Here’s how much public funding for university students varies across the UK


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Here’s how much public funding for university students varies across the UK

David Eiser, University of Stirling

An English student, a Scottish student, a Welsh student and a Northern Irish student walk into a bar. Who should buy the round? Across the four territories of the UK, different types and levels of grant and loan are available to students. This means that students from some parts of the UK are getting more support from their devolved government than others.

A new report by London Economics for the University and College Union has benchmarked this funding per student across the UK. It has done this for different types of student – such as full-time or part-time and undergraduate or post-graduate – and by funding source. The fact that the funding systems are so different makes this kind of comparison tricky, particularly as there are differences in the type and level of data that is available on each education system.

For full-time undergraduate students at university, there was a wide variation in the total level of resource per student in 2013-14 – ranging from £13,983 in England to £11,310 in Scotland. In Wales it was £13,441 and £11,358 in Northern Ireland. This includes funding from all sources, including government grants to the universities directly for teaching and research, and grants and loans paid to students to fund tuition and maintenance.

The total level of funding per university student is higher in England than in Scotland because of the higher tuition fees in England that students are expected to pay themselves. But the fees paid by students in England are largely supported by tuition fee loans from the government to students. Given that a proportion of these loans will never be repaid, to calculate the total level of public funding per student, assumptions must be made about what proportion of these loans will not be repaid.

Who gets what

The proportion of a loan that will not be paid back is known as the RAB charge (Resource Accounting and Budgeting). This is because students only have to pay their loans back when they earn above a particular threshold.

Assumptions about the RAB charge are critical in determining the value of the total public subsidy per university student, and the public-private split in total funding. The assumed RAB charges used in the report vary depending on the type and value of loan. RAB charges for tuition fee loans in England for example are assumed at 45%, (implying 45% of the total value of student loans will not be repaid), whereas the RAB charge is lower for Northern Irish and Welsh students, who face lower tuition fee caps and therefore borrow less.

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Once RAB charges for fee and maintenance loan repayment are factored in, as the graph above shows, the level of public funding per full-time undergraduate is broadly similar in England, Wales and Scotland – £8,900, £9,500 and £9,000 respectively – although lower in NI where it is £7,700. But the proportion of this funding provided per full-time undergraduate by the public sector varies from 80% in Scotland to 63% in England.

The report also highlights discrepancies between the level of resources available to those students domiciled in each of the four countries who decide to go and study in another country. For example, relatively few Scottish students choose to study in England, given the increase in costs to them of doing so, and the fact that relatively little support funding is available to them if they did.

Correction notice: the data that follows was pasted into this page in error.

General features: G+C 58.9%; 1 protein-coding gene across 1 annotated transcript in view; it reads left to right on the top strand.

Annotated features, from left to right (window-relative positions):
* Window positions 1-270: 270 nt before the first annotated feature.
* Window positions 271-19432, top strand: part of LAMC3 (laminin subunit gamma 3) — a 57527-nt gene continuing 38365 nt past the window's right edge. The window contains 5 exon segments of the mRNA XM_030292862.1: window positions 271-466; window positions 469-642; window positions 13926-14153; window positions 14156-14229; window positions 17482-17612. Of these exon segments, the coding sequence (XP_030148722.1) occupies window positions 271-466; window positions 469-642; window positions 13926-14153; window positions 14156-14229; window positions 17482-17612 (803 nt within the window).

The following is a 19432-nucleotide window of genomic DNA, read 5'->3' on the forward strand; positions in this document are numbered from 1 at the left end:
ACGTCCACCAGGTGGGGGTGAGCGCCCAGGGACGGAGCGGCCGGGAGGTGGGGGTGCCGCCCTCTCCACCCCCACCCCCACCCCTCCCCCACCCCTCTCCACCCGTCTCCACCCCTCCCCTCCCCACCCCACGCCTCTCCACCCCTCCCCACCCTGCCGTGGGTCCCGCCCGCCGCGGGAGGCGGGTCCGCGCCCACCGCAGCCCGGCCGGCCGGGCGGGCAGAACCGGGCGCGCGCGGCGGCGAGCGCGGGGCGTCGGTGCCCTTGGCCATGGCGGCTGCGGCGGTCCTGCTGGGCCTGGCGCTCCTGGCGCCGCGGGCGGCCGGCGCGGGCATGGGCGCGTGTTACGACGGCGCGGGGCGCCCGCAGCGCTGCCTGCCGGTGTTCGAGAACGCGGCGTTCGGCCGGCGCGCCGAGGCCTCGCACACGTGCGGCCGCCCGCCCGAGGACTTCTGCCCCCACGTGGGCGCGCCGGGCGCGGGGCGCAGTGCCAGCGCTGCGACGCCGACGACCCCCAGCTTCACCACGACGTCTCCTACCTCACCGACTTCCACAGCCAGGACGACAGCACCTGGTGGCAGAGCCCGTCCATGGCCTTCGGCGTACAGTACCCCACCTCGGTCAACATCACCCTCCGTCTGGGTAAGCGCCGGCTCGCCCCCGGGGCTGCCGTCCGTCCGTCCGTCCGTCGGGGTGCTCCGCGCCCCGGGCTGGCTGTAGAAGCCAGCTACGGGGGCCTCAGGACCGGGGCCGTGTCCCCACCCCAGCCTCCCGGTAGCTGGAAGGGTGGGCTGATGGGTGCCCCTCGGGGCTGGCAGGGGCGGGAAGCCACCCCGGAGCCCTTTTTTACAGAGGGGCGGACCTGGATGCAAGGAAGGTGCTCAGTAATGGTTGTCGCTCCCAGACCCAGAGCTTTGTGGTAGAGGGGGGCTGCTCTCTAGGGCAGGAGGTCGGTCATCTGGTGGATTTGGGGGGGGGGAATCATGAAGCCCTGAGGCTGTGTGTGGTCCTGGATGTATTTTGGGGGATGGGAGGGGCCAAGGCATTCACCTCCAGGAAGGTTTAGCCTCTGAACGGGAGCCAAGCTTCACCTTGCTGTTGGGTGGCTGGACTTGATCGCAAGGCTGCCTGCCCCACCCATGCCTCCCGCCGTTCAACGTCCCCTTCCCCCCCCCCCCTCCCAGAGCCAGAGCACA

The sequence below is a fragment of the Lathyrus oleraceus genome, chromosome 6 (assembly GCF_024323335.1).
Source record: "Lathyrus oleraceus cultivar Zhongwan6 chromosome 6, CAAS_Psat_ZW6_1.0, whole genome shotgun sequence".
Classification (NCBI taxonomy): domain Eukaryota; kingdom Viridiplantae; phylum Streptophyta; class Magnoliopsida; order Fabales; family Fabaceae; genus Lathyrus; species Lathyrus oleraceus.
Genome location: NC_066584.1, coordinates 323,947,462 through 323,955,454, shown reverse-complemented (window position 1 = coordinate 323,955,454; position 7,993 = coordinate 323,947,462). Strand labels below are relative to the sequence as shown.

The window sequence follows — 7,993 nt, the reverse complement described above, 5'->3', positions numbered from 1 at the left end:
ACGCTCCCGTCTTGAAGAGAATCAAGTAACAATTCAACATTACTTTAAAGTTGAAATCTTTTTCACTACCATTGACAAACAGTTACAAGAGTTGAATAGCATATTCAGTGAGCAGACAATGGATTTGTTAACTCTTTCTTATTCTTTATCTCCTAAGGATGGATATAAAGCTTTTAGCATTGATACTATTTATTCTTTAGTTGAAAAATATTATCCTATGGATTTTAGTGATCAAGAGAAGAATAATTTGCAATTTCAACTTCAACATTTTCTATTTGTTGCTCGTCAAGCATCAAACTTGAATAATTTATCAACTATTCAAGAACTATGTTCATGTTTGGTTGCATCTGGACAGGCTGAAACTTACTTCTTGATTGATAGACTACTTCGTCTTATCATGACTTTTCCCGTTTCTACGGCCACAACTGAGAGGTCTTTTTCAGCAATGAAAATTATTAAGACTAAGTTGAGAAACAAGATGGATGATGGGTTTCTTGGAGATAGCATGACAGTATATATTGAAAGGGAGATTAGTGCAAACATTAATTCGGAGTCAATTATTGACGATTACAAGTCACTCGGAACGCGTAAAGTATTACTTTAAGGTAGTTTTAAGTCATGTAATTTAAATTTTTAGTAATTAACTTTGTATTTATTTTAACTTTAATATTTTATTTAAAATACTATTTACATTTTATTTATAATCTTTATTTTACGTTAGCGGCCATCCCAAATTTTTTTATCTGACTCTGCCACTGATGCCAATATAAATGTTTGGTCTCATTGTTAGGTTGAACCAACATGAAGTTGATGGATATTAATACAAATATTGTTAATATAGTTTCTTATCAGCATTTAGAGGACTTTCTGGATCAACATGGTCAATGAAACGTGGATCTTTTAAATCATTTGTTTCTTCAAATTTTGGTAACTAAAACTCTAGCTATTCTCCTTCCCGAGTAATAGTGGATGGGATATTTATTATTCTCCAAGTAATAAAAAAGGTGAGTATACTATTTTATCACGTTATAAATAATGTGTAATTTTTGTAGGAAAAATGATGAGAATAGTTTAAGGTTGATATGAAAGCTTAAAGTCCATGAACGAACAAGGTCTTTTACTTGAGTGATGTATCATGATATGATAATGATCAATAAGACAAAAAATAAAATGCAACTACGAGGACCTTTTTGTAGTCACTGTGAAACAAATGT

In contrast, English students face no differential cost in where they enrol. The result, according to the report, is that approximately £10m of student support resources flow from Scotland to England, while £73m of resources flow from England to Scotland.

Learning from different policies

The report highlights a number of funding inequities, particularly in terms of the total resource per full-time undergraduate. In itself, however, it is not immediately apparent that such differences are undesirable. After all, the objective of devolution is to allow devolved governments to allocate spending as they (and their electorates) see fit.

But what is clear is that balancing the need to maintain (or increase) total funding for higher education, while ensuring accessibility to university by students from all backgrounds, is likely to become increasingly challenging.

Important questions to be debated include where the public-private funding split should lie across the UK and how this split should be distributed across students of different financial means. There’s also a question on whether private contributions should be paid upfront (as they currently are through loans), or, for example, through a higher graduate tax payable throughout their working lives.

The core case for devolving policy responsibility in areas such as education is that it enables the devolved governments to tailor policy to the needs and preferences of their electorates. The resulting variation in policies informs understanding of which approaches work best under different circumstances, enabling “policy learning” to take place more quickly than if policy approaches were uniform. We need more comparative benchmarking studies such as this one if we are to benefit from the “policy learning” that devolution is hoped to provide.

The Conversation

David Eiser, Research Fellow, Economics , University of Stirling

This article was originally published on The Conversation. Read the original article.

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